The following notes are from a book called : Elements of Design: Rowena Reed Kostellow and the Structure of Visual Relationships . I have copied some pages purely for educational purposes.
Make up to fifty recilinear volumes in clay in a wide variety of shapes. Clay is the best medium because you can both add and take away with relative ease. The edges should read as clearly as possible. Organize the rectangles in groups o f three, keeping these principles in mind.
Appreciate the qualities of contrasting shapes. The volumes you choose should vary in character as much as possible, and no two should have the same measurements. Learn to assess the volume of an element by eye, without measuring.
Establish relationships between the volumes by choosing dominant, subdominant and subordinate forms. The doming volume is the largest element, the most interesting and dramatic in character. It occupies the dominant position in the group. The subdominant complements the dominant in character. Unless there is twenty percent improvement in the character of the dominant when the subdominant relationship can be very exciting due not only to contrast in character but to to position as well. More often than not, the relationship is enhanced if the axes are not parallel.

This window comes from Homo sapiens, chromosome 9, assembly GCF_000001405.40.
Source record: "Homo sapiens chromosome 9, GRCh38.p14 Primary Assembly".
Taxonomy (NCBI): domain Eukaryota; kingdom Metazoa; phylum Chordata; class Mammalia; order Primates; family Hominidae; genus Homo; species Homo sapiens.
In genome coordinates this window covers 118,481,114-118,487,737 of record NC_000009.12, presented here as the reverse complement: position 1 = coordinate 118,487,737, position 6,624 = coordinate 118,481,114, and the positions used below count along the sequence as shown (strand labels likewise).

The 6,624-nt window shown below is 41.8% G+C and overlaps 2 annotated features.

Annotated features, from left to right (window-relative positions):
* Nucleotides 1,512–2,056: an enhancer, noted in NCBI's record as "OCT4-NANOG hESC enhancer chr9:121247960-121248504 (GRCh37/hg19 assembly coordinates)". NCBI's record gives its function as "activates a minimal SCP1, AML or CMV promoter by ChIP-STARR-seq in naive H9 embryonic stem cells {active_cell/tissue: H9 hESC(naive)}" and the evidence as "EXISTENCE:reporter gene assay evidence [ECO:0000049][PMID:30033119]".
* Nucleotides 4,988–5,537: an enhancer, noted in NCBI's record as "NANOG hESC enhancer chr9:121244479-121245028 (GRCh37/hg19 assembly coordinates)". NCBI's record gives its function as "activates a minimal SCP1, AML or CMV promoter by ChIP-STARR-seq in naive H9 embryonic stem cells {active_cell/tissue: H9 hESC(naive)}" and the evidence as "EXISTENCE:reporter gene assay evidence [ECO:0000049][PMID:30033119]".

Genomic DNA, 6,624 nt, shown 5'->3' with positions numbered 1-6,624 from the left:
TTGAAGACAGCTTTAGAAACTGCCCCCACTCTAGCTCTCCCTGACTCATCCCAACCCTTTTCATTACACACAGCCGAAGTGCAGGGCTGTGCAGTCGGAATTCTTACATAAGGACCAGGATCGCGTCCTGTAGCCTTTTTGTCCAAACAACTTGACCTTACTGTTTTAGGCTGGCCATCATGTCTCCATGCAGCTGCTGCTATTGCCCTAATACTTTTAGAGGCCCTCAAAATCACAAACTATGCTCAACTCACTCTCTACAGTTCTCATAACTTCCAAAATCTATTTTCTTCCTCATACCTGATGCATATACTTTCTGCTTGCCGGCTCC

The subordinate makes the design still more interesting by introducing a third visual element and axis. The subordinate should make the design more three-dimensional, complement the existing forms and complete the unity of the design. It is not as independent as the dominant or subdominant. It should be contrasting but sensitive to the other forms.It must be designed to fill wha is missing in the other two.
Be aware of proportions : overall, inherent and comparative. The inherent proportions refers to the proportions within a form:length to width to thickness.
The comparative proportions are the proportions of one form in relations to another. Think of a tall, thin person compared with a short, stocky one.
The overall proportion refers to the character or overall configuration of a group of forms (If you squint and look at the silhoutted proportions of a group of forms, you're seeing its overall proportions.) No view should be uninteresting in character. In general, in thses experiences, you should exaggerate the vertical in some and the horizontal in others. Most students make a horizontal overall proportion-perhaps because it seems more stable. Never emphasize the cube.